Most games don't use GC the way you are suggesting. We use memory pools so we don't have to go through the OS (which is slow), can use the pools to track leaks, and don't do any automatic GC.

And for a clarification, games are normally not referred to as 'real time' apps. A real time app is an application where if the timing is off it is a complete failure. Games and game servers are high-performance applications where you want things to run as fast as possible, but if you have a momentary delay for some reason (such as a memory page fault or disc spinning speed changes) it isn't considered a failure, just an annoyance.

Examples include:
* a computer in a factory's high-speed conveyer belt that screws on bottle caps. If it is off by a fraction of a second, bottles will break.
* Software in pacemakers, it has to respond within critical time amounts and operate at specific regular intervals
* Software controlling anti-lock brakes, it has to respond quickly and properly alternate the pressure on the brakes at specific timings based on the constantly changing environmental conditions.
* Aircraft and missile guidance controllers. You don't want your smart-missile to start into a turn then have a cache miss, causing the turn to go too long, and the missile spinning out of control.
* Anything else where timing is absolutely critical.

In games you can always have frames that don't update on time, communications that stall, disk spin-ups and spin-downs that cause a 1-2 second stall, etc. None of these are considered a "failure" condition in the game.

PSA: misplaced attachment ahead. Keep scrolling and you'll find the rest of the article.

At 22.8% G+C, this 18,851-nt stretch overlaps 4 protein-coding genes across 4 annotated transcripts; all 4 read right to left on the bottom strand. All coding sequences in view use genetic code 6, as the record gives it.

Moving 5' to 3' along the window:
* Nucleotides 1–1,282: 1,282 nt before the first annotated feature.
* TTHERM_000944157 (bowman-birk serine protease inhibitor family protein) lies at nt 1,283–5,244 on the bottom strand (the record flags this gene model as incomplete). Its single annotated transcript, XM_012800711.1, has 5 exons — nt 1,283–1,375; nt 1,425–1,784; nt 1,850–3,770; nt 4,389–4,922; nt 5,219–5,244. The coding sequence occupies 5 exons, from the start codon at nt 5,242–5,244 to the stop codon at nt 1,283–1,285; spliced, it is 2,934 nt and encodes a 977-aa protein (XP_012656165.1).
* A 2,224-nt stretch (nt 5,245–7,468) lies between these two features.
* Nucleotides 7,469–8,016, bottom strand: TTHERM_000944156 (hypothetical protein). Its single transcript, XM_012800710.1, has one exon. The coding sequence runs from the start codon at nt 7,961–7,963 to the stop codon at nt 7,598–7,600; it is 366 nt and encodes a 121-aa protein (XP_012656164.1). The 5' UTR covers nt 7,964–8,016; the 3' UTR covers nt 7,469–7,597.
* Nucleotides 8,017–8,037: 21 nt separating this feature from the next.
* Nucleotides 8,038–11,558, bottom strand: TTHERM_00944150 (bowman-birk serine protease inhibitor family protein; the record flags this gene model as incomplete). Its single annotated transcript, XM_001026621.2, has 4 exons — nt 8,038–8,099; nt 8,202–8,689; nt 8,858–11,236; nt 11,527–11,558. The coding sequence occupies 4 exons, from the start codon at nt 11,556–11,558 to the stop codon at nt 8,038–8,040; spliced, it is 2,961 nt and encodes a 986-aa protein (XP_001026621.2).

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Original post by frob
In games you can always have frames that don't update on time, communications that stall, disk spin-ups and spin-downs that cause a 1-2 second stall, etc. None of these are considered a "failure" condition in the game.


Not keen on this one, if my game is merrily running along at 120 fps and a hard drive spin-up stalls it for 2 seconds, really bad.

You should try to minimise on occasions when this sort of slow-down can happen, especially the more expensive (time wise) ones. Try to only read from the disk at program start up and when loading levels, only write to disk when saving the level, etc. Of course if you exceed available memory you will end up with hard-drive accesses from virtual memory anyway, but hopefully the OS's virtual memory system will spin-up the HD early and keep it spinning ;)
Frames that don't update on time are often a sign of lousy design, once the game is running it should be able to distribute heavy processing over several frames, and only rarely should a frame take much longer than the frame either after or before.
Network connections are unfortunately another story, they are notoriously unreliable, and may lag seemingly randomly, not a whole lot you can do about it other than fudge results to convince the player the network is still running.

Even better than a smart pointer is a debugging smart pointer, i.e. one that has a lot of debugging support that can be enabled or disabled at compile time, it saves a lot of hassle trying to find null pointers and buffer overruns.

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Quote:
Original post by swiftcoder
Quote:
Original post by frob
In games you can always have frames that don't update on time, communications that stall, disk spin-ups and spin-downs that cause a 1-2 second stall, etc. None of these are considered a "failure" condition in the game.